Extremists exploit a loophole in social moderation: Podcasts – The Associated Press6 min read

https://apnews.com/article/donald-trump-conspiracy-theories-media-misinformation-social-media-b7bb0ace8a617af733357f6ee15aca03

The day before the Capitol riot, a more popular podcast, X22 Report, spoke with confidence about a Trump second term, described that Trump would need to “eliminate” numerous members of Congress to advance his plans, and stated “We the people, we are the storm, and were coming to DC.”Both are available on Apple and Google podcast platforms.Podcasting “plays an especially outsized role” in propagating white supremacy, said a 2018 report from the Anti-Defamation League. Apple and Spotify are the dominant players in the U.S., with other gamers far behind, stated Dave Zohrob, CEO of the podcast analytics firm Chartable. Despite its name recognition, Google stays a tiny presence.Spotify stated it takes down podcasts that violate its policies versus hate speech, copyright violations or break any laws, using “human and algorithmic detection measures” to determine infractions. Apple did not reply to repeated questions about its content guidelines or moderation.Google declined to discuss the discrepancy between whats offered on YouTube and whats on Google Podcasts, saying just that its podcast service “indexes audio readily available on the web” much the way its search engine indexes web pages.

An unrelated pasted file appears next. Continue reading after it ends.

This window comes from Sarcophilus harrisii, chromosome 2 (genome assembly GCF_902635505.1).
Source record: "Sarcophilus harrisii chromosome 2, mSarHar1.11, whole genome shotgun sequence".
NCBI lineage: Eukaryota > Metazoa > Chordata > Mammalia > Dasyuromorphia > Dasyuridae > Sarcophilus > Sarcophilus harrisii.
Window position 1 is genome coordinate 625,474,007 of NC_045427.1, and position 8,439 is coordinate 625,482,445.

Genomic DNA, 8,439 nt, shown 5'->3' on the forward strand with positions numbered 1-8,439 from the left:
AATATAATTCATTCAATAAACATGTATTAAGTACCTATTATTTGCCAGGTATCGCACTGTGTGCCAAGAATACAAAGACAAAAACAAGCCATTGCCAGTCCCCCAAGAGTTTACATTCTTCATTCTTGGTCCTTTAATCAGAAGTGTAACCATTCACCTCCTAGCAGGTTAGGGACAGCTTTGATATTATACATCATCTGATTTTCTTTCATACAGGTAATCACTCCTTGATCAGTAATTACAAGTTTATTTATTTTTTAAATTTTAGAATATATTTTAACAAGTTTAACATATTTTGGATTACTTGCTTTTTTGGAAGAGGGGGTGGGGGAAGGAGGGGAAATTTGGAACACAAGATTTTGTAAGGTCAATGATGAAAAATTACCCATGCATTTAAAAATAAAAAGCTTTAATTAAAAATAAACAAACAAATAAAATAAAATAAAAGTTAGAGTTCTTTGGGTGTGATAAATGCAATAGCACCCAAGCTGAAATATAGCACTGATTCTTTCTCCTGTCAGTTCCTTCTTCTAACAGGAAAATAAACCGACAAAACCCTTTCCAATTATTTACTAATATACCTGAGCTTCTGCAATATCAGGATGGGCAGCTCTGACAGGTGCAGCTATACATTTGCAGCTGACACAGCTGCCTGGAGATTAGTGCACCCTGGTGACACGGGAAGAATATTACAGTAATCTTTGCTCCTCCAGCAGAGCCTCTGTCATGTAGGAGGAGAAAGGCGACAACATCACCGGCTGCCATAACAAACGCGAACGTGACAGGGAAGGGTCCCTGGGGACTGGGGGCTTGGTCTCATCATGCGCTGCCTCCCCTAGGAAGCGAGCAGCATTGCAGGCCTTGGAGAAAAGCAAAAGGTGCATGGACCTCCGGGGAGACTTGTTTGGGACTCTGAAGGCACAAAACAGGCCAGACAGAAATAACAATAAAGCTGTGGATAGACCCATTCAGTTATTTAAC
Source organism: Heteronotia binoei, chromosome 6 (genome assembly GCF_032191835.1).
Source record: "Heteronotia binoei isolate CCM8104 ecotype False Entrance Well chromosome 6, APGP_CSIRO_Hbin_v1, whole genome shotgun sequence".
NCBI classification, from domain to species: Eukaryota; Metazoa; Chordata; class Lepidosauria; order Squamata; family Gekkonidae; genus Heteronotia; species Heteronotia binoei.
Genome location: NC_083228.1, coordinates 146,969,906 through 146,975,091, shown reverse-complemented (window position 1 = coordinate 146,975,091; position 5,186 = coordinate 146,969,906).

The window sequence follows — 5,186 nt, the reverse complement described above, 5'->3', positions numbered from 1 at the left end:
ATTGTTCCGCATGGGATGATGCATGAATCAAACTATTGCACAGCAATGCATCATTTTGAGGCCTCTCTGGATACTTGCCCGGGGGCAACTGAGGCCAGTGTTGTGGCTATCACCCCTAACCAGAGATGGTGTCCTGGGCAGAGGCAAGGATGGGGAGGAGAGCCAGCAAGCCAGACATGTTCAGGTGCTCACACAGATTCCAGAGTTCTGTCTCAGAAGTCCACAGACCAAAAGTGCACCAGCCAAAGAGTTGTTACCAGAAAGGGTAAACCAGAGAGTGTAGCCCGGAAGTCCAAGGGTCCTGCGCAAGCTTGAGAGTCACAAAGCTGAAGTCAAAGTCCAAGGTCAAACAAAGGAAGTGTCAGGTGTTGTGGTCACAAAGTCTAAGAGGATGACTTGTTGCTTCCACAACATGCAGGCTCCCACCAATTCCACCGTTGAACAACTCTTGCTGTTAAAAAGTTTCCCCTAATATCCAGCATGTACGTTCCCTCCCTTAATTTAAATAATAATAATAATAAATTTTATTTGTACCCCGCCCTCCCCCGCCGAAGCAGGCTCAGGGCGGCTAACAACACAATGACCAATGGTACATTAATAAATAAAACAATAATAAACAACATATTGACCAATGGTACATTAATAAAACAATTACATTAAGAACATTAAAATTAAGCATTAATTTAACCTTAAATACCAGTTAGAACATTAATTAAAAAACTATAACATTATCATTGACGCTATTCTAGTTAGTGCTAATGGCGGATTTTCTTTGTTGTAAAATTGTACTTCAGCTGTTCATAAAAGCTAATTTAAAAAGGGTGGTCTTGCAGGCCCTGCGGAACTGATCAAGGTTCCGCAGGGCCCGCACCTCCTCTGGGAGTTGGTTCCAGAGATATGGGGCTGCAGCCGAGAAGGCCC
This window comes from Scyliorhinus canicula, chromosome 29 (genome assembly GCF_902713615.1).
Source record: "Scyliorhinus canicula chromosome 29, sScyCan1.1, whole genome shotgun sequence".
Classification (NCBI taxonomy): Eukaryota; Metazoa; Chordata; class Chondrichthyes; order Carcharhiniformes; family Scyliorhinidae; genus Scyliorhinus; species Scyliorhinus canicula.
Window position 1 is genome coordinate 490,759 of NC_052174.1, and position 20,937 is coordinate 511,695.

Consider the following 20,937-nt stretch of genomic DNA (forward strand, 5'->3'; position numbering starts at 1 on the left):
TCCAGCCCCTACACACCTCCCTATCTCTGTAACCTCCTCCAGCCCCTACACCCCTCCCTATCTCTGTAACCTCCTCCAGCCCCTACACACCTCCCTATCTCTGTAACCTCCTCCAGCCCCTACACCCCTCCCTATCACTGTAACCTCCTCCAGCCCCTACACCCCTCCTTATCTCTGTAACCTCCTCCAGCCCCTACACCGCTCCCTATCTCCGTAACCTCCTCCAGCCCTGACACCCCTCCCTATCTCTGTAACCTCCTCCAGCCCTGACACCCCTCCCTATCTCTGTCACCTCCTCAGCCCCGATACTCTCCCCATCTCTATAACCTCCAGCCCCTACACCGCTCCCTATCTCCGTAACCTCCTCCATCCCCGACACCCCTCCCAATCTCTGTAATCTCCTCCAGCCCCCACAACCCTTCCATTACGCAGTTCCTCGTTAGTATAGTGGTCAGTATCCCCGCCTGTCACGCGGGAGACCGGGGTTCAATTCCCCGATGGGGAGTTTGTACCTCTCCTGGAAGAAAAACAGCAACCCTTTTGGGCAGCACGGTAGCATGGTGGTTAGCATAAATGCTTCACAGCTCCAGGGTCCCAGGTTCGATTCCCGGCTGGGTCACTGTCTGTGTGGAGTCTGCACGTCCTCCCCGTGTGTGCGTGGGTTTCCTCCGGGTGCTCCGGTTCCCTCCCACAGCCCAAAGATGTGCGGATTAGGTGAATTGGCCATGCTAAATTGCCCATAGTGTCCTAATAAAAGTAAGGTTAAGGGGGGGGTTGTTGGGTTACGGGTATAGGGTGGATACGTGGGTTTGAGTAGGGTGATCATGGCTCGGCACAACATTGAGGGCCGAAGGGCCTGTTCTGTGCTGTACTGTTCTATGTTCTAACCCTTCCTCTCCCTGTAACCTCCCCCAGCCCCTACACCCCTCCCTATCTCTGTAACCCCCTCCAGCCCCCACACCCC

Major social platforms have been splitting down on the spread of misinformation and conspiracy theories in the leadup to the presidential election, and expanded their efforts in the wake of the Jan. 6 Capitol riot. However Apple and Google, amongst others, have actually left open a significant loophole for this product: Podcasts.Podcasts made offered by the 2 Big Tech companies let you tune into the world of the QAnon conspiracy theory, wallow in President Donald Trumps false claims of a stolen election and bask in other extremism. Accounts that have been banned on social media for election misinformation, threatening or bullying, and breaking other rules also still live on as podcasts readily available on the tech giants platforms.Conspiracy theorists have marketed stolen-election dreams, coronavirus conspiracies and violent rhetoric. One podcaster, RedPill78, called the Capitol siege a “staged event” in a Jan. 11 episode of Red Pill News. The day prior to the Capitol riot, a more popular podcast, X22 Report, spoke with confidence about a Trump 2nd term, described that Trump would need to “remove” many members of Congress to further his strategies, and stated “We the people, we are the storm, and were coming to DC.”Both are readily available on Apple and Google podcast platforms.Podcasting “plays a particularly outsized function” in propagating white supremacy, stated a 2018 report from the Anti-Defamation League. Many white supremacists, like QAnon adherents, assistance Trump. Podcastings an intimate, humanizing mode of communication that lets extremists expound on their concepts for hours at a time, stated Oren Segal of ADLs Center on Extremism.Elsewhere on social networks, Twitter, Facebook and YouTube have actually been splitting down on accounts magnifying unfounded QAnon declares that Trump is combating deep state enemies and cannibals operating a child-sex trafficking ring. A significant talk radio company, Cumulus, informed its hosts to tone down rhetoric about taken elections and violent uprisings or risk termination, although its not clear what impact that dictate has had.Google-owned YouTube axed “Bannons War Room,” a channel run by Trump patriot Steve Bannon on Jan. 8 after he spread false election claims and required the beheading of Dr. Anthony Fauci, the leading U.S. infectious-disease professional. Podcast variations of Bannons show live on at Apple and Google. Spotify took it down in November, according to one of its hosts. “Podcasts filled with hatred and incitement to violence ought to not be treated any in a different way than any other material,” Segal said. “If youre going to take a strong stance versus hate and extremism in the platform in any method, it ought to be all-inclusive.”Apple, Spotify and Google curate lists of top podcasts and advise them to users. Apple and Spotify are the dominant gamers in the U.S., with other gamers far behind, said Dave Zohrob, CEO of the podcast analytics firm Chartable. In spite of its name recognition, Google remains a tiny presence.Spotify said it takes down podcasts that violate its policies versus hate speech, copyright infractions or break any laws, using “human and algorithmic detection procedures” to identify violations. Apples standards prohibit material that is illegal or promotes violence, graphic sex or drugs or is “otherwise considered obscene, objectionable, or in bad taste.” Apple did not respond to duplicated questions about its material guidelines or moderation.Google decreased to explain the disparity between whats readily available on YouTube and whats on Google Podcasts, stating just that its podcast service “indexes audio readily available online” much the way its search engine indexes web pages. The company stated it gets rid of podcasts from its platform “in really uncommon scenarios, largely guided by regional law.”X22 Report and Bannons War Room were No. 20 and No. 32 on Apples list of top podcasts on Friday. (Experts say that list determines a podcasts momentum rather than overall listeners.) X22 Report stated in October that it was suspended by YouTube and Spotify and recently by Twitter. Its no longer offered on Facebook, either. It is supported by advertisements for items such as survivalist food, unlicensed food supplements and gold coins, which run before and during the podcasts.The website for Red Pill News stated YouTube banned its videos in October and that a Twitter suspension followed. The podcast is offered on Apple and Google, however not Spotify.Several QAnon supporters impacted by the crackdown sued YouTube in October, calling its actions a “huge de-platforming.” Amongst the plaintiffs are X22 Report, RedPill78 and David Hayes, who runs another conspiracy podcast called Praying Medic thats available on Apple and Google, however not Spotify.Melody Torres, who podcasts at SoulWarrior Uncensored, self-identifies as a longtime QAnon fan and stated in a recent episode that her podcast is “simply my way of not being censored.” She stated she was kicked off Twitter in January and booted from Instagram four times last year. She presently has Instagram, Facebook and YouTube accounts; her podcast is available on Apple and Google. It was no longer available on Spotify late Friday after The Associated Press asked about it.X22 Report, RedPill78 and Hayes did not respond to requests for remark sent out through their websites. Torres did not respond to a Facebook message.Podcasts struggle with the exact same false information problem as other platforms, said Shane Creevey, head of editorial for Kinzen, a startup created by former Facebook and Twitter executives that provides a disinformation tracker to companies, including some that host or curate podcasts.Creevey explain that its harder to examine misinformation from video and audio than from text. Podcasts can likewise run for hours, making them hard to keep an eye on. And podcasting has extra obstacles in that there are no reliable stats on their audience, unlike a YouTube stream, which shows views, or a tweet or Facebook post, which shows likes and shares, Creevey said.But some argue that tech-company small amounts is nontransparent and irregular, producing a new set of problems. Censorship “goes with the tide against whats popular in any given moment,” stated Jillian York, a specialist at the Electronic Frontier Foundation, a digital-rights group. Right now, she said, “that tide protests the speech of right-wing extremists … but tomorrow the tide might be against opposition activists.” ___ AP Technology Editor David Hamilton added to this article.